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L.A. Nichols, M.B. Abelson, M. Chapin, I.A. Fregona, A. Leonardi; Mast-Cell Stabilizing Effects of Olopatadine following Allergen Challenge in Humans . Invest. Ophthalmol. Vis. Sci. 2003;44(13):3747.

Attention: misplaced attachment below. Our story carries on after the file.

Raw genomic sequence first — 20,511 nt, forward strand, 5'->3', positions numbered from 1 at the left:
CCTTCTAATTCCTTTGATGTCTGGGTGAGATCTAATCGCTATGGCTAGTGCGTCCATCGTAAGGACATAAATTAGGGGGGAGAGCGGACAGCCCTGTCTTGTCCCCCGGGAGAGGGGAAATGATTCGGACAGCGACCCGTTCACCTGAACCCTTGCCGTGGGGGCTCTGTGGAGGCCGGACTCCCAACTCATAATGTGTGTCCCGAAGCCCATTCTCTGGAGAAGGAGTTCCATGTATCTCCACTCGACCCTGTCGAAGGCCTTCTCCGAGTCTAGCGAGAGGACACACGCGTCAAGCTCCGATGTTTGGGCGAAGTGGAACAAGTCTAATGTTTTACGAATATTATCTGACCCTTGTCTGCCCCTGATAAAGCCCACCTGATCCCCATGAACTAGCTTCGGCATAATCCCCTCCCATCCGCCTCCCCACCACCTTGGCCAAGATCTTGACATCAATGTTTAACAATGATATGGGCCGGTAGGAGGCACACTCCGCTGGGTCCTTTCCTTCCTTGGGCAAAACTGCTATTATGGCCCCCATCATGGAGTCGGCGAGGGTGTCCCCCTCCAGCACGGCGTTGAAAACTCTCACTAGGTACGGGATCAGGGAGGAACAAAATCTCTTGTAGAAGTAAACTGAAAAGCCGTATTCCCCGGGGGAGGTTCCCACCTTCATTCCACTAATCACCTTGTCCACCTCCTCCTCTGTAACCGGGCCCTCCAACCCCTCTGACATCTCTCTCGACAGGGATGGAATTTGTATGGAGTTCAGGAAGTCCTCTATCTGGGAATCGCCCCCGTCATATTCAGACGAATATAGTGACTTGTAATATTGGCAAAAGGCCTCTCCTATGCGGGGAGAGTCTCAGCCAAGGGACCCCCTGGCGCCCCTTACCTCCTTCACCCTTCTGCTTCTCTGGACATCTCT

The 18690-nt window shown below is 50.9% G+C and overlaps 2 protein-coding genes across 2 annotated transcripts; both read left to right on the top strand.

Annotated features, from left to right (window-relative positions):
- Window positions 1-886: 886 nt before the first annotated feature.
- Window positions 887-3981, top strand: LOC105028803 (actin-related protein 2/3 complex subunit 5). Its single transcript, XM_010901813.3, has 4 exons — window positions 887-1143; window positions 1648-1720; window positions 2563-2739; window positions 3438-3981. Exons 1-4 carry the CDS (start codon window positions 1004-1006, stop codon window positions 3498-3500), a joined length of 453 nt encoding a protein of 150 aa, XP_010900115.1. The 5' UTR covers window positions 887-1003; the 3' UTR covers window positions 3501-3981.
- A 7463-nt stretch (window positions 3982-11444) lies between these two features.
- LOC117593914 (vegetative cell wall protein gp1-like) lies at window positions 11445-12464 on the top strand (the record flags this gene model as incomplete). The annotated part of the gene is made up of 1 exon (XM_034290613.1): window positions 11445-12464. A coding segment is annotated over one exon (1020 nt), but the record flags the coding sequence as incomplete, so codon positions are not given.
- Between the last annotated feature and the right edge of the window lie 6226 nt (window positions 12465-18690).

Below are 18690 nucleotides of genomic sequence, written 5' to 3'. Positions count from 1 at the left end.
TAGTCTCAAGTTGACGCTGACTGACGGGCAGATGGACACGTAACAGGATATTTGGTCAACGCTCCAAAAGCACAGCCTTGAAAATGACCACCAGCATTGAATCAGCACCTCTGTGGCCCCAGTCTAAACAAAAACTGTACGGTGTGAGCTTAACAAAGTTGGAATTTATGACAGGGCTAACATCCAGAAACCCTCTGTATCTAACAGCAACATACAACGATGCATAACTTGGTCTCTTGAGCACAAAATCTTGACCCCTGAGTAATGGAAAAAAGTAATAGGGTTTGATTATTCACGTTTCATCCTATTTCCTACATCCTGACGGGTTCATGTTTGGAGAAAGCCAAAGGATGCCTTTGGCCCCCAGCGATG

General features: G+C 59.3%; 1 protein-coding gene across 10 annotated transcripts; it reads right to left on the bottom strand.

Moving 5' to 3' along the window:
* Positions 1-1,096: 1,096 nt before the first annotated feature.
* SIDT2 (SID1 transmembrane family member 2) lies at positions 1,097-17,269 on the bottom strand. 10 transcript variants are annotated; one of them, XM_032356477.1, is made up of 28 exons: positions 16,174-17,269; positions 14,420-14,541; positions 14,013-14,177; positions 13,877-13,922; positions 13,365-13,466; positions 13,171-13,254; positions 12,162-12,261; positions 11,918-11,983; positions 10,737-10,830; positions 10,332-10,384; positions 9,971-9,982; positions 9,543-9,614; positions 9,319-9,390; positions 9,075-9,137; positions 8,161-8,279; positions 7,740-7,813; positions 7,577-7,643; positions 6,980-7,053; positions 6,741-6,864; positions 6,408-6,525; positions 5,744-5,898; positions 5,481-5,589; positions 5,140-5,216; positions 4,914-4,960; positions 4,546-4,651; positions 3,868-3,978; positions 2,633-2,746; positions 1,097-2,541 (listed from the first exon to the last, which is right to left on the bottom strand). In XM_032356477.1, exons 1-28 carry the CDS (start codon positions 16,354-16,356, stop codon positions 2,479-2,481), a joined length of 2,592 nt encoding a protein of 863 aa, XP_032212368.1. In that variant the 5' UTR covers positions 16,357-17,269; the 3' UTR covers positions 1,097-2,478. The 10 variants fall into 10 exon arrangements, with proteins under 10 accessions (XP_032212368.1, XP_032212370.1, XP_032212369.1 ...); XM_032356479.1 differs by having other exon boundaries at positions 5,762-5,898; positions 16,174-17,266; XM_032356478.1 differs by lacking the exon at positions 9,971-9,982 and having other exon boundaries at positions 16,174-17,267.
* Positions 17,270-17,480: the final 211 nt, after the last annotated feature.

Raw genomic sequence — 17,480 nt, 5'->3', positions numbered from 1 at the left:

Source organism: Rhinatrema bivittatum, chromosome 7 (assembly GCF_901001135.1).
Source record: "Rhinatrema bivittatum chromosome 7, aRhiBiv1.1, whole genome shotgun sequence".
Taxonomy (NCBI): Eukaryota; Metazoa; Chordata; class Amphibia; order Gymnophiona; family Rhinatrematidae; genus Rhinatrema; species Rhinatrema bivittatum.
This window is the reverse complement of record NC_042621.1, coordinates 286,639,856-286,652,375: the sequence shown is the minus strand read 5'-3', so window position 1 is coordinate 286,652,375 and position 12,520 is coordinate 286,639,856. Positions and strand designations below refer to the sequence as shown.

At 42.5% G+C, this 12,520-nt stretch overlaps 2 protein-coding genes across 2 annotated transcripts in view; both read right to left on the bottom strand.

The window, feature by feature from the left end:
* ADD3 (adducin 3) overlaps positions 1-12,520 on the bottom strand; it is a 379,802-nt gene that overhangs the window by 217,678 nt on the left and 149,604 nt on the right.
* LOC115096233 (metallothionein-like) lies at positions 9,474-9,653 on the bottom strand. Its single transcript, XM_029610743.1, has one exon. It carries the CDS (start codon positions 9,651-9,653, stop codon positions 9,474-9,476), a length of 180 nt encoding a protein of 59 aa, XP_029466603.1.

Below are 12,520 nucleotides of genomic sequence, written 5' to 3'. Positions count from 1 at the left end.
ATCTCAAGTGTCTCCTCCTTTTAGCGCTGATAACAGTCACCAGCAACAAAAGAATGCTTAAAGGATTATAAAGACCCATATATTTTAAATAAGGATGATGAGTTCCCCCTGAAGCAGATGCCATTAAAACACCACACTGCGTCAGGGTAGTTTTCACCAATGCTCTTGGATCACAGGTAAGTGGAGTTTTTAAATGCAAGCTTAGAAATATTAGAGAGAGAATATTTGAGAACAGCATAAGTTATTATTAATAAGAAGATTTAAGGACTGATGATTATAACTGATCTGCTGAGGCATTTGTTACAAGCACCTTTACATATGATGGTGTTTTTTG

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Purpose: Levels of histamine, the primary mediator in allergy, can provide a direct measure of mast cell degranulation, but can be difficult to measure. This is the first study to evaluate an antiallergy eyedrop on mast cell mediators via the release of histamine, cellular infiltrate and upregulation of ICAM, and to correlate it with clinical signs and symptoms in the human eye. Methods: This was a double-masked, randomized, contralaterally controlled, clinical study utilizing a modified conjunctival allergen challenge (CAC) model. Ten patients received CAC with increasing doses of allergen to obtain a significant bilateral allergic response and to induce mast cell degranulation to attract lymphocytes and leukocytes. Two weeks later, patients were re-challenged to confirm the allergic response. Patients began treatment in one eye with olopatadine (Patanol-approved for BID dosing) and the contralateral eye with placebo BID for 5 days prior to Visit 3. At Visit 3, patients received a CAC 15 minutes following the final dose. Clinical signs and symptoms were recorded 5, 10, 20, 30 min and 5 hrs after CAC. The 5 hr time was selected based on previous studies in the CAC in untreated patients showing it as the peak effect of mast cell chemotactic agents and cellular infiltrate. The following parameters were evaluated: 1) tear cytology at 30 min and 5 hrs; 2) tear histamine before and 5 min after challenge (RIA); 3) ICAM-1 expression by immunocytochemistry on conjunctival epithelial cells via impression cytology before, 30 min and 5 hrs after CAC. Results: Itching and hyperemia were significantly (p<0.01) reduced by olopatadine compared to placebo at all time points. Compared to placebo, olopatadine significantly reduced number of neutrophils (p=0.015) and total number of cells (p=0.015) at 30 min, and number of eosinophils (p=0.0002), neutrophils (p=0.003), lymphocytes (p=0.01) and total number of cells (p=0.001) at 5 hr post-challenge. Histamine tear levels were dramatically lower after challenge in olopatadine treated eyes compared to placebo (7±8 nM/L vs 22.4±12 nM/L, p=0.001). As well, ICAM-1 expression on epithelial cells was significantly reduced in olopatadine treated eyes compared to placebo, both at 30 min and 5 hrs. Conclusions: Olopatadine reduced the release and effect of mast cell derived mediators in the human eye. This is the first study correlating clinical effects and the indices of mast cell stabilizing properties, including decreased histamine levels, for a therapeutic agent in ocular allergic subjects.
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